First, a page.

But lost in all of the proof texting is… context. First and foremost, a closer examination of the context of Paul’s harangues about “works” reveals that he’s referring to “works of the law.” Paul’s mission was to bring Gentiles into the Christian fold. Many Jewish Christ followers in the Jerusalem Church believed that, to be a follower of the Jewish Christ (Messiah), you first had to become a Jew, which meant adhering to all the requirements (or works) of Jewish Law. And the 613 mitzvot of the Law informed every aspect of a Jew’s daily life: how and when you worshipped, personal cleanliness (including the requirement for male circumcision), business practices, what you wore, what you ate, who you associated with… and much, much more. And Paul knew that first having to place oneself under the authority of Jewish Law to become a Christ follower would likely constitute a barrier to Gentile converts raised outside of that faith tradition… hence Paul’s constant admonitions that a believer was saved by faith alone, and not by the works of the law. And James of Jerusalem, brother of our Lord, strongly supported Paul’s doctrine that one need not become an observant Jew to follow the Way of Jesus. Faith in Christ, alone, is sufficient.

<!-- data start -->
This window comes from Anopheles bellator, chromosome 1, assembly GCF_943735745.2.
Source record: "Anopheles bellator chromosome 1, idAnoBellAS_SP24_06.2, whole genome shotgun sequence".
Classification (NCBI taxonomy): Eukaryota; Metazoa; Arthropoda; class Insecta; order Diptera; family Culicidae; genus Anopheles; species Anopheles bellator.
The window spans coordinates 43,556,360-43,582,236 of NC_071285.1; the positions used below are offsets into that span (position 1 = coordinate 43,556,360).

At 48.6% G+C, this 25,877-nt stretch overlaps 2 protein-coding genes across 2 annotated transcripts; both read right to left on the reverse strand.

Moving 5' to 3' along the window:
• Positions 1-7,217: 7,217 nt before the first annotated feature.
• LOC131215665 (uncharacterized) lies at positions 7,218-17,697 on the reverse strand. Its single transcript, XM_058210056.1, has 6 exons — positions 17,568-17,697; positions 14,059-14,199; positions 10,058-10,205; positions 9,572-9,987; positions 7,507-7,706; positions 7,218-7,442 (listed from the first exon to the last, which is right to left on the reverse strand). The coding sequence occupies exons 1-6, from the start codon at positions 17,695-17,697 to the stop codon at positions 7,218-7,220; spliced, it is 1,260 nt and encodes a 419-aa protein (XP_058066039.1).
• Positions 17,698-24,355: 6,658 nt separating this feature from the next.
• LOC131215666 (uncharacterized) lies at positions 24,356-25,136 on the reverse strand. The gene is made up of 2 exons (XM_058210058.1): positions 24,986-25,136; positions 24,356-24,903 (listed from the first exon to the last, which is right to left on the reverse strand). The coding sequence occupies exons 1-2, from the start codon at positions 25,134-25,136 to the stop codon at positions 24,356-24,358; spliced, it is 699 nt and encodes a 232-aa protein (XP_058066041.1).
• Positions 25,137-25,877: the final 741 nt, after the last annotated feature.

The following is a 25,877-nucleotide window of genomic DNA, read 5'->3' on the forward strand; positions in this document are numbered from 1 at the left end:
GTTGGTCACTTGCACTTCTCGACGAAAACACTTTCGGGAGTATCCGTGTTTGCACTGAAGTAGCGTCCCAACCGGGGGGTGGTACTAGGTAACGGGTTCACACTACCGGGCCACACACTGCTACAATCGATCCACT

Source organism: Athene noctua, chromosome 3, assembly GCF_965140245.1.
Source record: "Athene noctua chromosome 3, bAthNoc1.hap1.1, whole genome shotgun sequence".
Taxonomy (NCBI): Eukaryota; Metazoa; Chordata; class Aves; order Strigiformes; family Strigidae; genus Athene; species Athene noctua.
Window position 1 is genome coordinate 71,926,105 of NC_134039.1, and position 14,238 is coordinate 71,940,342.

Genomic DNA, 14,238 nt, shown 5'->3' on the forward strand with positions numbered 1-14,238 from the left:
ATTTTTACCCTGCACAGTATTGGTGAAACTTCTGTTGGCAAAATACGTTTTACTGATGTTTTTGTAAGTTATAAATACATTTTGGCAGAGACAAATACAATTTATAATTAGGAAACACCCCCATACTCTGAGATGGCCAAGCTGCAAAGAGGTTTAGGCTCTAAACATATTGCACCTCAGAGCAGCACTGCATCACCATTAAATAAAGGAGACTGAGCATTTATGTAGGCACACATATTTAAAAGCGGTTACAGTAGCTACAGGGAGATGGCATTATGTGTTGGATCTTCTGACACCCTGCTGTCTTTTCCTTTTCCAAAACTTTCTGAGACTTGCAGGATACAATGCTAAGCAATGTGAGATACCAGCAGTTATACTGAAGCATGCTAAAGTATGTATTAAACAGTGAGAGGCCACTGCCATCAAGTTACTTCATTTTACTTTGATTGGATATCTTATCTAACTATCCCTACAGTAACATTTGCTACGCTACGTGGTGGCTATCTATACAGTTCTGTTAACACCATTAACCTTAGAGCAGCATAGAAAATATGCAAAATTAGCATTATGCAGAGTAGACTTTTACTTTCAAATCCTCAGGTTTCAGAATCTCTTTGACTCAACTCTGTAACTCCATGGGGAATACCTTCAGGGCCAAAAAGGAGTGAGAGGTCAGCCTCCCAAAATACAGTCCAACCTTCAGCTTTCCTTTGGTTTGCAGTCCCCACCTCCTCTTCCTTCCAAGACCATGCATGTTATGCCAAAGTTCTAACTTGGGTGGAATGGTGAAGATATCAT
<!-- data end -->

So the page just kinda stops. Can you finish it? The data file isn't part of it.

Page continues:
Around fifteen hundred years later, Martin Luther would leverage Paul’s writings to buttress his argument that the Roman Catholic church which, he asserted, had become corrupt and self-serving, had no business imposing its own “works of the law,” on believers in order they might obtain salvation. These new “works” were not based on Scripture, but on church doctrine (e.g., confession, payment of indulgences, and the like) and should be ended immediately. Luther’s “Ninety-five Theses” in 1517, followed around a quarter century later by the Augsburg Confession, brought the “reformation pot,” which had been simmering for the past two (or even three) centuries, to a rolling boil. And the rest is history.